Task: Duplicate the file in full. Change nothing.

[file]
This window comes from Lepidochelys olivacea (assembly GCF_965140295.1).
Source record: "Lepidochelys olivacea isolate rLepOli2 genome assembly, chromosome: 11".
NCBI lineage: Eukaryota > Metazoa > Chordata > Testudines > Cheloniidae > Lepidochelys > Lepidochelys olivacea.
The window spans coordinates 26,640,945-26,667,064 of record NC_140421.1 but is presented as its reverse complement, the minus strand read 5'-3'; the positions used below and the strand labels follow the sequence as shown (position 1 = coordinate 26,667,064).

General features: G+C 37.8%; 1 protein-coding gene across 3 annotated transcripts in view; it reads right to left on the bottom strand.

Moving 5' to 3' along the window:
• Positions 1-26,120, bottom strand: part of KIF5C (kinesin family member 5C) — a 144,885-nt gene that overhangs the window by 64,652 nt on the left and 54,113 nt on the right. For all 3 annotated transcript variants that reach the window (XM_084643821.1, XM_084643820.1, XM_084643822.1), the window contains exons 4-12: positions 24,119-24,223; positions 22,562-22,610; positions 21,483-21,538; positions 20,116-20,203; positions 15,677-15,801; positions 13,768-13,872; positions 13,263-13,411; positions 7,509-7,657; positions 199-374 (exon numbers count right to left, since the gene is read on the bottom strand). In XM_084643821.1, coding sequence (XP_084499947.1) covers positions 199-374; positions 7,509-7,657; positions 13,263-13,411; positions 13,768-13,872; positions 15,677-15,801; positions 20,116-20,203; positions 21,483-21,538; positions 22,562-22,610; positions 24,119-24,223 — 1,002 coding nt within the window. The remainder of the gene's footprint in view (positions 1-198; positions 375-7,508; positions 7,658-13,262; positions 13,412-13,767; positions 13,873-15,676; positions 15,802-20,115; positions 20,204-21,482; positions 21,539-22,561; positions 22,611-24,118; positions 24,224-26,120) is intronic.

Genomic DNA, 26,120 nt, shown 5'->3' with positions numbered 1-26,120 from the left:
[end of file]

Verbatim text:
This window comes from Lepidochelys olivacea (assembly GCF_965140295.1).
Source record: "Lepidochelys olivacea isolate rLepOli2 genome assembly, chromosome: 11".
NCBI lineage: Eukaryota > Metazoa > Chordata > Testudines > Cheloniidae > Lepidochelys > Lepidochelys olivacea.
The window spans coordinates 26,640,945-26,667,064 of record NC_140421.1 but is presented as its reverse complement, the minus strand read 5'-3'; the positions used below and the strand labels follow the sequence as shown (position 1 = coordinate 26,667,064).

General features: G+C 37.8%; 1 protein-coding gene across 3 annotated transcripts in view; it reads right to left on the bottom strand.

Moving 5' to 3' along the window:
• Positions 1-26,120, bottom strand: part of KIF5C (kinesin family member 5C) — a 144,885-nt gene that overhangs the window by 64,652 nt on the left and 54,113 nt on the right. For all 3 annotated transcript variants that reach the window (XM_084643821.1, XM_084643820.1, XM_084643822.1), the window contains exons 4-12: positions 24,119-24,223; positions 22,562-22,610; positions 21,483-21,538; positions 20,116-20,203; positions 15,677-15,801; positions 13,768-13,872; positions 13,263-13,411; positions 7,509-7,657; positions 199-374 (exon numbers count right to left, since the gene is read on the bottom strand). In XM_084643821.1, coding sequence (XP_084499947.1) covers positions 199-374; positions 7,509-7,657; positions 13,263-13,411; positions 13,768-13,872; positions 15,677-15,801; positions 20,116-20,203; positions 21,483-21,538; positions 22,562-22,610; positions 24,119-24,223 — 1,002 coding nt within the window. The remainder of the gene's footprint in view (positions 1-198; positions 375-7,508; positions 7,658-13,262; positions 13,412-13,767; positions 13,873-15,676; positions 15,802-20,115; positions 20,204-21,482; positions 21,539-22,561; positions 22,611-24,118; positions 24,224-26,120) is intronic.

Genomic DNA, 26,120 nt, shown 5'->3' with positions numbered 1-26,120 from the left: